Sign up ×
Super User is a question and answer site for computer enthusiasts and power users. It's 100% free, no registration required.

I know that there used to be a Corsair memory detection tool, but I can no longer find it. I didn't find anything when searching Google.

I would like to scan my machine to know a few things:

  1. How many memory slots I have on my motherboard.
  2. The stats per memory stick I have installed in my machine (i.e. speed and size of each stick)
  3. The maximum allowable size and speed per slot (i.e. my motherboard can manage 4GB per slot, at DDR27600 - if that is even a speed, been a while since I upgraded :|)

I am using Windows XP and 7. Any suggestions?

share|improve this question
Crucial has a – Moab Sep 2 '11 at 22:30

7 Answers 7

up vote 13 down vote accepted

Try Speccy Free Edition


enter image description here

share|improve this answer
+1 Actually shows information about available RAM slots unlike some options below. – User1 Feb 5 '13 at 23:59

How about going by command-line without any third party installer?

wmic MEMORYCHIP get banklabel, capacity, caption, devicelocator, partnumber

gives you something like this

BankLabel  Capacity    Caption          DeviceLocator   PartNumber
BANK 2     4294967296  Physical Memory  ChannelB-DIMM0  xxxxxxxxxx-PB
share|improve this answer
Awesome, didn't know this was possible! – M.Mimpen Apr 10 at 8:27
:) WMI is a safe and powerful window to Windows. – sarat Apr 10 at 12:38
Cool! Can this tool list also the memory slots that are not used? – Jindra Helcl Apr 15 at 8:33
For more memory info type first just wmic -> that will open wmic console, and afterwards type memorychip which will print all memory info in one big scrollable line. – icl7126 May 13 at 9:34

CPU-Z offers detailed information about RAM slots, timings, XMP profiles, etc. As for max supported you normally will have to look up the limits imposed by your northbridge.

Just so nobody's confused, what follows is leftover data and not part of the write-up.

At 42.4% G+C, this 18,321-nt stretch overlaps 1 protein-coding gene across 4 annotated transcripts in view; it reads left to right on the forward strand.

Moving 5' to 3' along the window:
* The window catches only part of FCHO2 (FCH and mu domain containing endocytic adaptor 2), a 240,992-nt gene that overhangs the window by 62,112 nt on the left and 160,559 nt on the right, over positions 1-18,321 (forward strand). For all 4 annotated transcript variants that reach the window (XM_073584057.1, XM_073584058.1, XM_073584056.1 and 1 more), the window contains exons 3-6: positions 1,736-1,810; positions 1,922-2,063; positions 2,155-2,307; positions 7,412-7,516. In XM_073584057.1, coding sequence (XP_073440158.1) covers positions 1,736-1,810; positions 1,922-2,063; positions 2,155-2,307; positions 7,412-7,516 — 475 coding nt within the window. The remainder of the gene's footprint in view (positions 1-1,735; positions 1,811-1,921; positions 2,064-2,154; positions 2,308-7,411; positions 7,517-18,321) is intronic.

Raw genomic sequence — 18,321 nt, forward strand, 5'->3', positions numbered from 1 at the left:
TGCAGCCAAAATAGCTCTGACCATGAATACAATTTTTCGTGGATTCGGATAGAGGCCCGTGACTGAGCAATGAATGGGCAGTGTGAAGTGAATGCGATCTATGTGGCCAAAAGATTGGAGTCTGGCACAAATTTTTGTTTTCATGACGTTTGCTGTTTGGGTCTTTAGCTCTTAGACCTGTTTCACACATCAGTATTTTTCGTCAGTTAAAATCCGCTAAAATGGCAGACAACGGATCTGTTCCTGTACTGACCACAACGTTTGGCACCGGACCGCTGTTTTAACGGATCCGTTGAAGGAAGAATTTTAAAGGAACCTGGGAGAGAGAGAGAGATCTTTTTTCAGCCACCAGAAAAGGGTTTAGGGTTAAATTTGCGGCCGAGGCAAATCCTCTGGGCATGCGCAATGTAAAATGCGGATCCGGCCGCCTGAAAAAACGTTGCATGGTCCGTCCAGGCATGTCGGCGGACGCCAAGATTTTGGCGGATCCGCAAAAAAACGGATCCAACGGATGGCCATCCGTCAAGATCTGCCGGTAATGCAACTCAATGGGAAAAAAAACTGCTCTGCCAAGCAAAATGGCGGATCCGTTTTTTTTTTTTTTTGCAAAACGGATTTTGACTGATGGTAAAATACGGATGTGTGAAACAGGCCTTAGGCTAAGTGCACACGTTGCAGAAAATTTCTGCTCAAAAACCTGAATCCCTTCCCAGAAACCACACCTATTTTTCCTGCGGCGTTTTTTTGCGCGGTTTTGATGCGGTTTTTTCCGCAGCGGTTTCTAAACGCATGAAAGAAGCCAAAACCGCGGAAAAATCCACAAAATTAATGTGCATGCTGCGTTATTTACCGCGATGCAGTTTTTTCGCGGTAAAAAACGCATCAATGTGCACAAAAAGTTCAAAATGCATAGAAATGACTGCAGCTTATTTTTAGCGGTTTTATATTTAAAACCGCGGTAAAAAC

enter image description here

share|improve this answer
CPU-z really is the best out there, and it will suite your needs wonderfully. – wizlog Sep 2 '11 at 22:52
How can I tell how many slots there are, and how many are in use? – Martijn Mar 4 '13 at 10:12
The SPD tab shows individual slot details. – Lunatik Aug 14 '13 at 10:17
Readings of memory clock (DRam Freq) in CPUZ is half or less than half for DDR2 or higher. – Nikhil_CV Sep 17 at 13:27

What about PowerShell, Let's check this out:

Get-WmiObject -Class Win32_PhysicalMemory | fl BankLabel, Capacity, `
  DeviceLocator, PartNumber, SerialNumber, PositionInRow, Speed, Tag
share|improve this answer

To answer question (1) using WMIC:

wmic memphysical get MaxCapacity, MemoryDevices

produces something like this:

MaxCapacity  MemoryDevices
16777216     2
share|improve this answer

None of the solutions above truly present an accurate description of physical memory configurations including empty slots, particularly with servers running Windows due to the lack of SPD info (which most of the reporting programs freely available rely on). The ONLY solution I have found that does not cost s-tons is Belarc Advisor. It doesn't have a nice real-time interface like Speccy but the text report is mucho helpful. Just look at this, does not get any more clear:

Memory Modules 
Slot 'DIMM_A1 ' has 16384 MB (serial number 0D561***)
Slot 'DIMM_A2 ' is Empty
Slot 'DIMM_A3 ' is Empty
Slot 'DIMM_A4 ' is Empty
Slot 'DIMM_A5 ' is Empty
Slot 'DIMM_A6 ' is Empty
Slot 'DIMM_B1 ' has 16384 MB (serial number 0D561***)
Slot 'DIMM_B2 ' is Empty
Slot 'DIMM_B3 ' is Empty
Slot 'DIMM_B4 ' is Empty
Slot 'DIMM_B5 ' is Empty
Slot 'DIMM_B6 ' is Empty
share|improve this answer

I've used System Information for Windows (SIW) for years and found it a fantastic toolkit. Not only does it show number of memory slots, it shows what's in them, the maximum capacity, the manufacturer, part number, voltage etc etc

That's just the tip of the iceberg - you can find out software licence keys (Windows, Office and others), certain passwords, CPU information, laptop battery wear, hard drive temperatures, the list is endless! (I've used it for years and must have used a fraction of it's features.)

Not only that - there's no install, it's just a 2MB executable so ideal for putting on a USB drive for PC diagnostics.

System Information for Windows

Unfortunately, the free home version has been discontinued, and even if you can find it it doesn't work on Windows 10. I guess Gabriel Topala finally wanted more than the "Buy me a coffee" option, but to be fair he's certainly earned it!

share|improve this answer

Your Answer


By posting your answer, you agree to the privacy policy and terms of service.

Not the answer you're looking for? Browse other questions tagged or ask your own question.